Venezuela to install finger scanners to tackle shortages

In Venezuela, the new year has brought little change to the scarcity problem that is becoming alarming: long lines across the country to buy even the most basic products.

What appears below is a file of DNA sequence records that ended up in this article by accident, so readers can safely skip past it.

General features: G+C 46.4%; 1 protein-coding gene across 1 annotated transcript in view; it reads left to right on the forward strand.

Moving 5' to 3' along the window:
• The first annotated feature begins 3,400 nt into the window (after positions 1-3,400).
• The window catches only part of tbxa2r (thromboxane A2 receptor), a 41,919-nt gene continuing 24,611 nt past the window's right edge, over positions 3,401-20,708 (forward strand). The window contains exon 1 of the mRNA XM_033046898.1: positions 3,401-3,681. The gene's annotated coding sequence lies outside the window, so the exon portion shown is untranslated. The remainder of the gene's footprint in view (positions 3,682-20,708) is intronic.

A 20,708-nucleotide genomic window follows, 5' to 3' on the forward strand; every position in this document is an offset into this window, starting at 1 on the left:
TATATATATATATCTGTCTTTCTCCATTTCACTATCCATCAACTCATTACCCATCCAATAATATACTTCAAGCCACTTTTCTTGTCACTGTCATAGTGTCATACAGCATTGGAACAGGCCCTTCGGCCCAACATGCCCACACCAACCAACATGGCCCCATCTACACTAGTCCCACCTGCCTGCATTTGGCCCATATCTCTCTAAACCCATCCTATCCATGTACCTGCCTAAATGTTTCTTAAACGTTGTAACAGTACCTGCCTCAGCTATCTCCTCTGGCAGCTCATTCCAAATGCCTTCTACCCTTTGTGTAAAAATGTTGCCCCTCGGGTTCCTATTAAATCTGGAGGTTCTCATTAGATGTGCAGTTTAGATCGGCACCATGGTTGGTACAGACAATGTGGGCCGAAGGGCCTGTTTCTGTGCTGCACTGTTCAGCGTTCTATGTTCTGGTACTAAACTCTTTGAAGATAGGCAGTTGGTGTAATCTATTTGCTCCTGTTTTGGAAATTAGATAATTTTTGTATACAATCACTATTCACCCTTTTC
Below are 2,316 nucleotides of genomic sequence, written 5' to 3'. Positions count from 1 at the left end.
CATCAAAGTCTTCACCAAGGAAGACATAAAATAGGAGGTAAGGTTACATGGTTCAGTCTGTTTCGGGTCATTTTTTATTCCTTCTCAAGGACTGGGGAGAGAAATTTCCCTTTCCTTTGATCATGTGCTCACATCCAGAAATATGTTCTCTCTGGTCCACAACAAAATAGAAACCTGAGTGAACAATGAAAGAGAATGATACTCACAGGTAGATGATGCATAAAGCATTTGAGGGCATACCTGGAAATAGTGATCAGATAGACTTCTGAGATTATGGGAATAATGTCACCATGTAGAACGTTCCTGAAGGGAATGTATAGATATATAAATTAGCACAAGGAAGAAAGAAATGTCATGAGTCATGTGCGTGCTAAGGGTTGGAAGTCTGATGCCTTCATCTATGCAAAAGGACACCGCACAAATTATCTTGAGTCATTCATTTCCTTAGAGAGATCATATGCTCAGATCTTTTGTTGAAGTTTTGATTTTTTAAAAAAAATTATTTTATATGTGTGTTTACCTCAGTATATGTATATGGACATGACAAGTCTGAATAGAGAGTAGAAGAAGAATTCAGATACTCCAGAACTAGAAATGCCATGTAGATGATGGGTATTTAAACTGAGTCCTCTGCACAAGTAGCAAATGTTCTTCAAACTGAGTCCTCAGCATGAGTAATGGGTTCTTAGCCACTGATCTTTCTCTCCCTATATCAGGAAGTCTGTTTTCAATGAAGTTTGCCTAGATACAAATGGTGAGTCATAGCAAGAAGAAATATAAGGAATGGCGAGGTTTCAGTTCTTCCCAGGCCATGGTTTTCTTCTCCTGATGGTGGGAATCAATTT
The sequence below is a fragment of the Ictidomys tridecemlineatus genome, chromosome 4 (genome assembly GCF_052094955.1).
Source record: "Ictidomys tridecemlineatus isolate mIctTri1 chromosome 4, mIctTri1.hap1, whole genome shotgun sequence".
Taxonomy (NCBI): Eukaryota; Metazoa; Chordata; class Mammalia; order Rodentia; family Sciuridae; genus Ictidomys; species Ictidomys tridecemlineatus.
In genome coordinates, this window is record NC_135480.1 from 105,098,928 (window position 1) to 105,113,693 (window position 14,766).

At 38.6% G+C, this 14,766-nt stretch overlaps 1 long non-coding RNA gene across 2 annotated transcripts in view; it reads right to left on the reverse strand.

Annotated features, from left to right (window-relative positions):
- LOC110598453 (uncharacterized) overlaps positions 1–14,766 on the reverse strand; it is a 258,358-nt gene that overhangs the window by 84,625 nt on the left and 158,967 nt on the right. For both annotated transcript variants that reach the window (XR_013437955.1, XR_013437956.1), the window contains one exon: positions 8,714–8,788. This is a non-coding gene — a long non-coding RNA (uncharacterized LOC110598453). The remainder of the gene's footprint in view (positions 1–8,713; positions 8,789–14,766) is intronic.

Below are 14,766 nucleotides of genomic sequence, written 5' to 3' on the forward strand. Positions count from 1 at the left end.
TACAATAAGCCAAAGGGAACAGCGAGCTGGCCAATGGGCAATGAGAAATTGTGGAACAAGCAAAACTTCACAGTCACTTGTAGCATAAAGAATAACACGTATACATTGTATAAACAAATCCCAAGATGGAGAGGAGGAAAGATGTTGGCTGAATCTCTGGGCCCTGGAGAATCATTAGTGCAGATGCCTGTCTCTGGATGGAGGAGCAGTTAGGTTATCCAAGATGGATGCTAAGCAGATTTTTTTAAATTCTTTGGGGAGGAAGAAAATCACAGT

We’ve discussed many times how a generation would embrace a system in which would consist of the population embedding chips under their skins or using their fingerprints and retina scans to purchase food, open doors or even checking your emails. And what’s happening out of Venezuela is a good example of this. Reports indicate that Venezuela will begin installing some 20,000 fingerprint scanners at supermarkets nationwide in a bid to stamp out hoarding and panic buying, which the government blames for long lines and widespread shortages of basic goods. The oil-rich nation has been selectively rolling out the rationing system for months at state-run supermarkets along the western border with Colombia, where smuggling of price-controlled goods is a major problem. On Saturday, President Nicolas Maduro said that seven large private retail chains had voluntarily agreed to install the scanners. FULL REPORT